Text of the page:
In South America, Brazil is a country that has been able to define its national interest based on its power based fundamentally on its territorial extension of around 8.5 million square kilometers, a population of almost 220 million inhabitants, immense natural wealth, the Amazon basin, a large civil and military industrial base and a GDP of 1.609 trillion dollars, which places it as the twelfth largest economy on the planet. In addition, since 1945, Brazil began to train professional diplomats at the Institute named after the Baron of Rio Branco, in memory of the historian and ambassador, José Maria da Silva, who in the early twentieth century skillfully negotiated Brazil's current borders an created a strategic sense to foreign policy.

That is why the re-launching of Brazil on the international scene, by the hand of President Luis Inácio Lula da Silva, after four years of absence during the government of former President Jair Bolsonaro, means that the country is back and ready to play an increasingly important role in the global agenda. Since January 2023, when he began his second presidential term, President Lula has visited Argentina, the United States, China, the United Arab Emirates and recently, Portugal, and Spain. In Lisbon, he will commemorate the 49th anniversary of the Carnation Revolution and in Madrid, he will hold a political, trade, investment, culture and science agenda that has become the hallmark of Lula's presidential visits. In his recent tour to China and the United Arab Emirates, accompanied by a delegation of 300 people, he signed agreements for US$ 12.799 billion, of which more than US$ 10 billion were with the Chinese giant, a country that became Brazil's main trading partner in 2009. Trade between the two countries reached US$ 150.5 billion last year, which is more than double the amount of bilateral trade with the United States. Relations with China go further and are also found in the investment bank BRICS, formed by a grouping of countries in which Brazil, Russia, India, China and South Africa participate. The bank was created in 2014 with an initial capital of 100 billion dollars, is based in Shanghai, and is currently chaired by the former president of Brazil, Dilma Rousseff, who declared at its inauguration that "this is not against the World Bank or the IMF but in favor of ourselves".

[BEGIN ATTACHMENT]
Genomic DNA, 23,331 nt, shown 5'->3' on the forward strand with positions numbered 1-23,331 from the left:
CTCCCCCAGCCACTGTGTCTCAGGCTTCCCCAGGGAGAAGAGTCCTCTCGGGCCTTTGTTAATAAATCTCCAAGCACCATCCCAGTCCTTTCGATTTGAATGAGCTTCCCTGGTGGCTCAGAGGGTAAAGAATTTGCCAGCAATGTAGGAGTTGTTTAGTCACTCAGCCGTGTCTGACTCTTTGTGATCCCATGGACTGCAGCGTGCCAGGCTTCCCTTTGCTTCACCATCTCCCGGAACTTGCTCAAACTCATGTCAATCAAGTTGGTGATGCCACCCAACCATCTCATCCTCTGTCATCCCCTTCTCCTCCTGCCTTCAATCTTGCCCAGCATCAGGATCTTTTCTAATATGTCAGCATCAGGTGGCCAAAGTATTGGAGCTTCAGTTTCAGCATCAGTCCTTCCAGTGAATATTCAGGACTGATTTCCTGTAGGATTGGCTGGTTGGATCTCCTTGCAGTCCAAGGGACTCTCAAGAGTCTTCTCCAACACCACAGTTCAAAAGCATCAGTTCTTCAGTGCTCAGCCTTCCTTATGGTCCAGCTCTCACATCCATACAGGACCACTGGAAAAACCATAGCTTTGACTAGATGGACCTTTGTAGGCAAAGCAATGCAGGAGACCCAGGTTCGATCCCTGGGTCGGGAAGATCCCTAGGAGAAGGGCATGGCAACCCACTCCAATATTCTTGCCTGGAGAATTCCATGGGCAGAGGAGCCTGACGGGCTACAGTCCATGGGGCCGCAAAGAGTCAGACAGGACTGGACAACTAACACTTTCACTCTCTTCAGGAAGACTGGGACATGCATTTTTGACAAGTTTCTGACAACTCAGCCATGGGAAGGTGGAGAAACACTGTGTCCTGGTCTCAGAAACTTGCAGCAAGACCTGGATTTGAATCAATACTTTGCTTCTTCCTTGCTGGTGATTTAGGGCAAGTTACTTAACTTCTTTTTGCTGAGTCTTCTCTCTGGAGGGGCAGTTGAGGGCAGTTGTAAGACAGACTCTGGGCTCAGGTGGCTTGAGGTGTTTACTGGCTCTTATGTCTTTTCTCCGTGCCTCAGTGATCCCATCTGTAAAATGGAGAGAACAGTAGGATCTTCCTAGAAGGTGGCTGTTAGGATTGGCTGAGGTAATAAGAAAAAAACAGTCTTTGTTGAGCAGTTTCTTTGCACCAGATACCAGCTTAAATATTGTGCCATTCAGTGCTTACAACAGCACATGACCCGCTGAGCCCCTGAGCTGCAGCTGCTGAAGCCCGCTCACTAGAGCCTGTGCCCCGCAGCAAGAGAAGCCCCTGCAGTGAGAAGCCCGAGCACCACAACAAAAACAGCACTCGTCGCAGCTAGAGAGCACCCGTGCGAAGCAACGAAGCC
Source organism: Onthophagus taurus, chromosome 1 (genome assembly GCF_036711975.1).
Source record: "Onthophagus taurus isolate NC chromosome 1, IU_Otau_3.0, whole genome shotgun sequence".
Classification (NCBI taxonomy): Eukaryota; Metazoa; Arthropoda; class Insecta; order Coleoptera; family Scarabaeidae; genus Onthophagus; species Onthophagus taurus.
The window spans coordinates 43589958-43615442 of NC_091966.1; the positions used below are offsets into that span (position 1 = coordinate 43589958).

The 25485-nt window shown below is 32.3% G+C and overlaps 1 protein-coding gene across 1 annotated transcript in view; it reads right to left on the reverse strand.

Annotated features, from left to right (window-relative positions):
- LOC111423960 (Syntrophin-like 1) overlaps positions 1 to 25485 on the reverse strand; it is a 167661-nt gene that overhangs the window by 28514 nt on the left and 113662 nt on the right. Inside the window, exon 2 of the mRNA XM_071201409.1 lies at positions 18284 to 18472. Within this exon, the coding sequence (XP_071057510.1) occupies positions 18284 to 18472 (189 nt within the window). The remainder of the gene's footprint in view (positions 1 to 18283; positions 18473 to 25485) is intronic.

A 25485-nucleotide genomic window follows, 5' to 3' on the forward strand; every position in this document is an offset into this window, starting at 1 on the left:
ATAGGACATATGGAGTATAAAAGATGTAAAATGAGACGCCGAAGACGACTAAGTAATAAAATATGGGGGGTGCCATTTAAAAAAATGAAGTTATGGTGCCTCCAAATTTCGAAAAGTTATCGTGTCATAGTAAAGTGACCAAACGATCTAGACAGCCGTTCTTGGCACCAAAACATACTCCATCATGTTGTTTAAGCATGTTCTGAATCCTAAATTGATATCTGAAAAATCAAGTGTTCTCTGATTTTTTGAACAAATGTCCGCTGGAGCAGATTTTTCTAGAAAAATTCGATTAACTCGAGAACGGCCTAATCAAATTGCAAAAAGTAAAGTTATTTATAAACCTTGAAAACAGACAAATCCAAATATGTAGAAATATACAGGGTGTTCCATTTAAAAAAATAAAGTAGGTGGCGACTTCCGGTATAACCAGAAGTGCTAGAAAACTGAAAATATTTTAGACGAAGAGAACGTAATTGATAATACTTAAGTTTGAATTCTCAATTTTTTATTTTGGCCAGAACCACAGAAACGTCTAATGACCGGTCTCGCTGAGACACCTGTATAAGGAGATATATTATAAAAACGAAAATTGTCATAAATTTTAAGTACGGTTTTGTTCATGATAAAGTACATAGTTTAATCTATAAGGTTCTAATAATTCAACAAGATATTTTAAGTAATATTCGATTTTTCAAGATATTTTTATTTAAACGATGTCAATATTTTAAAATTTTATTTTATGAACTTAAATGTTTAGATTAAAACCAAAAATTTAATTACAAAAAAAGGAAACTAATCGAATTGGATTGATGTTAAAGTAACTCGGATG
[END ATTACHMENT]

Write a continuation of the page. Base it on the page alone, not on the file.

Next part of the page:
In the current complex international political context, the Brazilian president clearly established Brazil's position in relation to the war between Russia and Ukraine, by reaffirming that his country will be neutral and will not send weapons to the Kyiv government. He had previously suggested that peace negotiations should consider Crimea remaining in Russian territory, which originated a quick response from the Ukrainian government immediately ruling out such a possibility. Lula went further by blaming the United States and the European Union for the continuation of the conflict, stating: "It is necessary for the United States to stop encouraging war and start talking about peace. It is necessary for the European Union to start talking about peace so that we can convince the presidents of Russia and Ukraine that peace is in everyone's interest". Also, on leaving the Arab Emirates, he told journalists that he was proposing the creation of "a G-20 for peace" with the participation of countries from Latin America and the developing world in the same way as was done in 2088 "to save the economy". Upon his return to Brasilia, the Brazilian head of state received the Russian foreign minister, Serguei Lavrov, with whom he met at the Alvorada Palace, the president's official residence. It was reported that the two men spoke of "peace and not war". Undoubtedly, the visit caused irritation and annoyance both in the White House and in Brussels, which led the spokesman of the State Department in Washington, in a harsh statement, to say that "Brazil is parroting Russian and Chinese propaganda, without paying any attention to the facts". Subsequently, President Lula has had to clarify that he condemns Russia's aggression against Ukraine, but the message to world public opinion had already been delivered and that probably explains the strong reaction of the U.S. government spokesman.